I used to highlight all the different characters in different colors and assign descriptions to them: High & Whiny, Pinched Nose, Side Talker, Sexy, With Gravel. Just little clues to help me figure out which voice to read. You don’t want every man to be deep, or that’s boring. And if you listen to people, you realize there’s a whole range of voices besides high and deep. There’s breathy, and tentative, fast talkers, and enunciators. There are speakers who sound angry, and speakers who have voices warm and round as honey flowing. Now I don’t highlight. I’ve gotten enough practice that when I read aloud something, my eye skips ahead for any descriptions or what’s coming up next. It’s weird and hard to explain.

We break for lunch at 12:30. Sometimes I hang out with the engineers and other narrators where we talk about books and issues with words (is ‘angst’ really pronounced ‘ahhhngst”) or we talk sci-fi or movies. Many of the conversations start with “Did you hear about…” and it’s a superhero character or a weird fact or something about food. They always make me laugh.

Or if I’m stressed or tired from talking (it happens) I head over to Panera bread where it’s soup and sandwich and internet access. At 1:30 it’s back to the studio, and I narrate until about 4:30 when my energy bar is so zapped I can’t read a sentence without screwing up. I can read 4 or 5 pages without a mistake if I’m on a roll. That’s like 7 minutes. Dick Hill and Sandra Burr, narrators extraordinaire, have been known to read over twenty minutes without a mistake. Not sure how long Joyce Bean or Laural Merlington can go, but I’m sure they’re in the twenty minute range too.

Hmmm. Taken out of context, you might be confused about what I’m talking about there.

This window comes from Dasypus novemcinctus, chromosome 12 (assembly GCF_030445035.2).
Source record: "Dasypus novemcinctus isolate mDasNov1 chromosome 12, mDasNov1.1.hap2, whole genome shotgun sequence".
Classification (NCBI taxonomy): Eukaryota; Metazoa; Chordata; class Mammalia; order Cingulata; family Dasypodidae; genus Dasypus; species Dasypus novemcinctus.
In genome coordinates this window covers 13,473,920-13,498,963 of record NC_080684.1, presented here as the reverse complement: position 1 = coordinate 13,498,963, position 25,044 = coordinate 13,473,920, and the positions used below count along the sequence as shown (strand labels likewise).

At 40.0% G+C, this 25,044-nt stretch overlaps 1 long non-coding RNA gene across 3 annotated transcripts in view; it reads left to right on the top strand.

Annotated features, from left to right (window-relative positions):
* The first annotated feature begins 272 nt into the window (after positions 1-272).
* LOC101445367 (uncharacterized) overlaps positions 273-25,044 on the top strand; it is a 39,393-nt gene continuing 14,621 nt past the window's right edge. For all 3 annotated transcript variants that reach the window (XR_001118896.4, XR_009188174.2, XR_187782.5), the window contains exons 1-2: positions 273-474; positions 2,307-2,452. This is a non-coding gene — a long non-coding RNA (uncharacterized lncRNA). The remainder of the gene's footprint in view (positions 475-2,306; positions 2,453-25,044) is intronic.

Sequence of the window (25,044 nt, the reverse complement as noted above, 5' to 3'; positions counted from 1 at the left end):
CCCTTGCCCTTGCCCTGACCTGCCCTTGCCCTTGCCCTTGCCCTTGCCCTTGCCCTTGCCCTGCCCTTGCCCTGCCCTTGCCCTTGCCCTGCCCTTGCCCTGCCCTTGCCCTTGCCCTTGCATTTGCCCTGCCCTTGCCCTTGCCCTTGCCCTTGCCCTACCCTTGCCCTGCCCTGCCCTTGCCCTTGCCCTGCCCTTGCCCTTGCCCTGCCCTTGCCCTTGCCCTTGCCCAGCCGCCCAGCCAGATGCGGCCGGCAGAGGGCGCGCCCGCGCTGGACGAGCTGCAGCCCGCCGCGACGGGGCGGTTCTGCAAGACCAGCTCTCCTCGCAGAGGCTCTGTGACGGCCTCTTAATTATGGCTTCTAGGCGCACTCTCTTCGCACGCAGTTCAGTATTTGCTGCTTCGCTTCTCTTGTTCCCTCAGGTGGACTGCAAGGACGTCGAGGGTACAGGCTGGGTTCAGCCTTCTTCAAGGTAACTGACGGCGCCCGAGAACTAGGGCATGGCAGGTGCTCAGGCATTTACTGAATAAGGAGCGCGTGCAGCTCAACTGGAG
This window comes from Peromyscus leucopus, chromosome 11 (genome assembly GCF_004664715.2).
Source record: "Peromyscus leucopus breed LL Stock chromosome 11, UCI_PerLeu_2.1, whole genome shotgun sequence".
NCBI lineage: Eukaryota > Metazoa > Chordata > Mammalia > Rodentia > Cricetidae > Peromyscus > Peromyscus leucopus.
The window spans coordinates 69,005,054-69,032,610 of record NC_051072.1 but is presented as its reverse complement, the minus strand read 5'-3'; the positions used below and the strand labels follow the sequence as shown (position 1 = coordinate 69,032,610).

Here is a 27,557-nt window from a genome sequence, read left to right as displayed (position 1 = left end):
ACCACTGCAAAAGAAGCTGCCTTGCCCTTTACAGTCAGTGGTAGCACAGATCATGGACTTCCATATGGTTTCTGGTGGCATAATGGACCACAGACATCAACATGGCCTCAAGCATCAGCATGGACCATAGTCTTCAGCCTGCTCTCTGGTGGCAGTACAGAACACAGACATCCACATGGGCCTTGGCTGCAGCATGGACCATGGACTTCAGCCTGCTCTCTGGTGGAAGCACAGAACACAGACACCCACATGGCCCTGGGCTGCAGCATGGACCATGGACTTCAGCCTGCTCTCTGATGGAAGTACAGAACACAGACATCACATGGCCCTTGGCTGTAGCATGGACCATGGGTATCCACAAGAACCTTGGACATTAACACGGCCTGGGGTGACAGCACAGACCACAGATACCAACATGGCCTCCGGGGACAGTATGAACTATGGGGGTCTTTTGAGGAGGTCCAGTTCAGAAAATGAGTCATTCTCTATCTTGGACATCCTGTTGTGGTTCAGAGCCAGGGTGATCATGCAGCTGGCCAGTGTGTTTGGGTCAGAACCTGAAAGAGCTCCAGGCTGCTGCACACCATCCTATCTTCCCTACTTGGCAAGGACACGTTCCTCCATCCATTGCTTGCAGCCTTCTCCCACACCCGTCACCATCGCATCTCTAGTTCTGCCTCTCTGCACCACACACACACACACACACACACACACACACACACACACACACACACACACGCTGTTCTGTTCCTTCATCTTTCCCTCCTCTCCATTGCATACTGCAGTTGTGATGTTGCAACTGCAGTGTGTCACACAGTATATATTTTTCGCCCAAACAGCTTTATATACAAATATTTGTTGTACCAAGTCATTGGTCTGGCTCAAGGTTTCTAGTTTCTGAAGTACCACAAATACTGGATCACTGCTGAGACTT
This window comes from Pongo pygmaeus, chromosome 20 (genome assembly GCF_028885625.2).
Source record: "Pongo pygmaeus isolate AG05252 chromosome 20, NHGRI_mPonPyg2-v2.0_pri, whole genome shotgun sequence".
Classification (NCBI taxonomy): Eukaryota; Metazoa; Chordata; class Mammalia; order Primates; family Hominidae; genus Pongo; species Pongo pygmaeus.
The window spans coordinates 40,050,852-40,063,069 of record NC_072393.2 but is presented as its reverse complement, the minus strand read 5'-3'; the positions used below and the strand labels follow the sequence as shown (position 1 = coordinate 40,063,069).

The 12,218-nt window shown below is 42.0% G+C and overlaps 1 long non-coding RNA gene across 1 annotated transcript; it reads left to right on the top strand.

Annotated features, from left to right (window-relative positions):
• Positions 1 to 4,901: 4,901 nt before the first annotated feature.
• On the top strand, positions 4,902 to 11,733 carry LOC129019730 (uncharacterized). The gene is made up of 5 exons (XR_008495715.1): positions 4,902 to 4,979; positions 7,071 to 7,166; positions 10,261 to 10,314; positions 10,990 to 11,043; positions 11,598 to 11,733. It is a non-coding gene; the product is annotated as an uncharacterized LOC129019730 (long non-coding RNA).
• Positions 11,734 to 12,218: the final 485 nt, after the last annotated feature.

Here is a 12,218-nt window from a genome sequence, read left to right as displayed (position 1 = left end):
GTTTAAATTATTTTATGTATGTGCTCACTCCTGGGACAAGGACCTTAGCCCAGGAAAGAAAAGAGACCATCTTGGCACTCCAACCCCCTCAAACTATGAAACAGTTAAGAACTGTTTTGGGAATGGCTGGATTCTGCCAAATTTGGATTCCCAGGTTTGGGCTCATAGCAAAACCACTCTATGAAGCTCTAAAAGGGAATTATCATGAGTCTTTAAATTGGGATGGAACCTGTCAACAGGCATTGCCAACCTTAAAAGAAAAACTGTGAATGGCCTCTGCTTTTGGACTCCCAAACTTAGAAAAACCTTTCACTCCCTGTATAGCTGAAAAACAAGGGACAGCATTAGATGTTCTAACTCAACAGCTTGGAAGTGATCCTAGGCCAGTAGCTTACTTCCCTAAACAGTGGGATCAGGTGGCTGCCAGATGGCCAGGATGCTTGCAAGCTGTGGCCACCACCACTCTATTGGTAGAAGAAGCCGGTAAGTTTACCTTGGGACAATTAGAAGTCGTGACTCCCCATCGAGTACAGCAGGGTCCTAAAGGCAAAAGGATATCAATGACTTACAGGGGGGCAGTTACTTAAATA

Then I pack up and head home. An hour drive. I listen to NPR so other people can talk.

I listen to audiobooks because I love them and I’m trying to get better. The first two books I narrated a decade ago were such colossal bombs that they almost destroyed my career. In fact, after reading Seven Up by Janet Evanovitch, there was so much hate mail against me they actually pulled the narration. I didn’t work again for 6 years. But I have gotten better. If anything, that’s a story of how you can come back from the brink of disaster. They gave me another shot with the Meg Gardiner series following cool chick Evan Delany. Fast paced action, murder mysteries. Loved that series. Then I was given a book called “The Post Birthday World” by Lionel Schriver with a story so beautiful I actually cried in the studio. You can hear it on the recording. Deen Koontz chose my voice once, as did Philip Roth. And now my favorites are the Susan Mallery series and I highly enjoyed the Nora Roberts book. Plus books by Alex Kava and Tess Gerritsen. I do worry that the authors won't like my voice. Sometimes I wish I could talk to them directly so I'd know what they want, but we're not allowed. Seems funny to me, but I guess I get it. Every once in a while I hear from an author, but it's rare. I do try to make them proud.

I don’t know if this is interesting to anyone or not…but sometimes I look around in the studio and I think “I actually get to do this? Who gets to do something so cool?” And, of course, how did I get so lucky. I don’t know the answer to that, but I do know that every book I read, I fall in love a little bit more…with language, and stories, and just the creative spirit.

I’m a lucky girl. And it’s time for me to eat a sammich.